China mulls compensation for flight delays: report

Updated: 2013-07-16 16:36


  Print Mail Large Medium  Small 分享按钮 0

BEIJING - China's civil aviation authority is considering a standardized national compensation scheme for delayed flights in an effort to appease passengers grumbling at the country's poor flight punctuality, according to a Chinese media report.

The plan, likely to follow the European Union model that bases compensation on the length of the delay in hours, is expected to reduce mass claim disputes in cases of flight delays, the 21st Century Business Herald reported on Monday, citing an anonymous insider.

Under the country's current guideline for flight delay compensation, each airline is allowed to set its own compensation standards, often fueling the discontent of delayed passengers.

China has repeatedly vowed to improve service in the civil aviation industry as flight delays have grown rampant in recent years.

Data published by the Civil Aviation Administration of China (CAAC) in May showed that more than 500,000 flights were delayed across the country in 2012, the worst record in the past five years.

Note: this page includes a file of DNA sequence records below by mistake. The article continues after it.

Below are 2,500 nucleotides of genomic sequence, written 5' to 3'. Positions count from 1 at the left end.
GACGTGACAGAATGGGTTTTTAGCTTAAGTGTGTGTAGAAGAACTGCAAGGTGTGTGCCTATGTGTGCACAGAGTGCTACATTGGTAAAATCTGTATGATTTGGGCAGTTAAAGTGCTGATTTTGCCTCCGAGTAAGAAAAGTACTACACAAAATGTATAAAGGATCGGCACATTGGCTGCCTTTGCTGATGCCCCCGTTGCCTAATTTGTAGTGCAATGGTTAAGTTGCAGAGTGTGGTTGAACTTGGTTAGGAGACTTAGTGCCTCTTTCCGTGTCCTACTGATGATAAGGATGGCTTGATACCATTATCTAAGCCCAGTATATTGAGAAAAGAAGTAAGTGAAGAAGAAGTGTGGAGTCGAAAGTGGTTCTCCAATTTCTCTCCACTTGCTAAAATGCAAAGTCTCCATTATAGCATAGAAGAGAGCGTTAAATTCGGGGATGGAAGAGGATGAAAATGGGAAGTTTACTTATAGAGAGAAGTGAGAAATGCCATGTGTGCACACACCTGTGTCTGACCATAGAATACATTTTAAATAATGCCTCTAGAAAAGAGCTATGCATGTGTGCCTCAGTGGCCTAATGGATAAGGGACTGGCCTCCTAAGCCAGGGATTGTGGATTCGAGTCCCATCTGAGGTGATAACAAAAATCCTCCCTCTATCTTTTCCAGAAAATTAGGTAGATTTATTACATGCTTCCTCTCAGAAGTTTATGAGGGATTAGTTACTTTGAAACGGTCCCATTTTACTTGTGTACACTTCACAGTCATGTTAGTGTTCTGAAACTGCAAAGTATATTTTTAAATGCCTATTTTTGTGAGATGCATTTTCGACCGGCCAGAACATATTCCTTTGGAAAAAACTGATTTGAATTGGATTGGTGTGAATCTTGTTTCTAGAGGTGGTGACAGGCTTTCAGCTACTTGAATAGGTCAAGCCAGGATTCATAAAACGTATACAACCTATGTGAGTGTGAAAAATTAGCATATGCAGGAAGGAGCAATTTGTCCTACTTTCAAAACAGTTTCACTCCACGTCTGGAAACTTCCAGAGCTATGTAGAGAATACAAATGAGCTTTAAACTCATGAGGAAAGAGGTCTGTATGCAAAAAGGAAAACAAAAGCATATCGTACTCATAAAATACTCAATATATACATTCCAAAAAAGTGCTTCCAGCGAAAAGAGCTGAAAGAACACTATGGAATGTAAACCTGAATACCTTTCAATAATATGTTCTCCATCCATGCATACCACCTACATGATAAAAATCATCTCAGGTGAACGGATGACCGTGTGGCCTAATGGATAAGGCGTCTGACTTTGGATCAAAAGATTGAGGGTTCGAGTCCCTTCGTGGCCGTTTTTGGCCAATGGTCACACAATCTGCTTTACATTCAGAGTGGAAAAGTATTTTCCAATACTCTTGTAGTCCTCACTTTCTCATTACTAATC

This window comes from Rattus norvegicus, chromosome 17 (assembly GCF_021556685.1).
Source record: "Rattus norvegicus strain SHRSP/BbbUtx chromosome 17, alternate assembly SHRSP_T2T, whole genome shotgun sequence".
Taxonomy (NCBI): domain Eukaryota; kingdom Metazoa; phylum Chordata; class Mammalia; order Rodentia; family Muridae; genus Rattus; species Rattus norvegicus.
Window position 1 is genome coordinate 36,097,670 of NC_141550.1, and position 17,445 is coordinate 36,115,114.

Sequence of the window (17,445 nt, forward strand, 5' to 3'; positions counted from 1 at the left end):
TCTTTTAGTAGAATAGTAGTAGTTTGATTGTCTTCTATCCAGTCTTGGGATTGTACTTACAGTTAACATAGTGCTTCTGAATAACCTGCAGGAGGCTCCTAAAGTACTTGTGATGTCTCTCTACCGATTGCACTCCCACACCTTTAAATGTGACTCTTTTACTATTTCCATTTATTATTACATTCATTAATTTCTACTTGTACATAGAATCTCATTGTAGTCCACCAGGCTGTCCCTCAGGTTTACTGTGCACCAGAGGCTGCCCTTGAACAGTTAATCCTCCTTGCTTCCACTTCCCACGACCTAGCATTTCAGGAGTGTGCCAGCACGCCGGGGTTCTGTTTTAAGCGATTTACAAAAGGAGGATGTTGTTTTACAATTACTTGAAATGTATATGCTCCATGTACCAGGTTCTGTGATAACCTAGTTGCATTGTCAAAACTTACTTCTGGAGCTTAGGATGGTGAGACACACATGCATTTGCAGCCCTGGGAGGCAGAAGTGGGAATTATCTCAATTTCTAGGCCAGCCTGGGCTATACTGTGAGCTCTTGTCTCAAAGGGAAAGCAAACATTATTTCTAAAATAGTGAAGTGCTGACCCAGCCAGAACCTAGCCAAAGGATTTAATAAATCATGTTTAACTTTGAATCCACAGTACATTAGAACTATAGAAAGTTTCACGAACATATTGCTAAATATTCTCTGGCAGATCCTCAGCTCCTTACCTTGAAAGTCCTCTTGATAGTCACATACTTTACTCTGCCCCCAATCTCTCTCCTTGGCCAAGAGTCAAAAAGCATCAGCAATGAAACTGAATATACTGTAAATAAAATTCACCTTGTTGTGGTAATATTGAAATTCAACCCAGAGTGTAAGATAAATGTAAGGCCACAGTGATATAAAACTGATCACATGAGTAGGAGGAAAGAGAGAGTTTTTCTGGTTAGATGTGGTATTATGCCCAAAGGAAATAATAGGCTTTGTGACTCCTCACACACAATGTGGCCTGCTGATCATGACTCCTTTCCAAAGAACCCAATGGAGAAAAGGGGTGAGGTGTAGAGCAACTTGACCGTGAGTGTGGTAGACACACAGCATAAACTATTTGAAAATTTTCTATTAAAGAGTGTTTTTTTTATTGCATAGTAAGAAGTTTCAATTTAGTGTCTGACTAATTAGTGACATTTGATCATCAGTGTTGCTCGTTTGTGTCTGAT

A survey by airport information site FlightStats also showed Beijing Capital International Airport and Shanghai Pudong International Airport came at the bottom of 35 airports across the world in June in terms of punctuality.

CAAC head Li Jiaxiang said at a work conference in early July that punitive measures will be carried out in the second half this year for airlines with poor punctuality records.

Airlines with the lowest punctuality rates may receive warnings, while routes on which service quality has triggered mass disputes over delays may get canceled, according to the CAAC.

Besides a unified compensation standard and harsher punishment, other problems, including limited civil airspace and tight scheduling by airlines to save costs, also need to be addressed, analysts said.

Last April, Chinese passengers angered by flight delays rushed onto the airport tarmac on two occasions, causing no casualties but severely disrupting normal airport operations.

Since January 2013, reported brawls between delayed passengers and airport staff in airports in Beijing, Shanghai and Kunming also renewed public concern over how delay cases should be handled.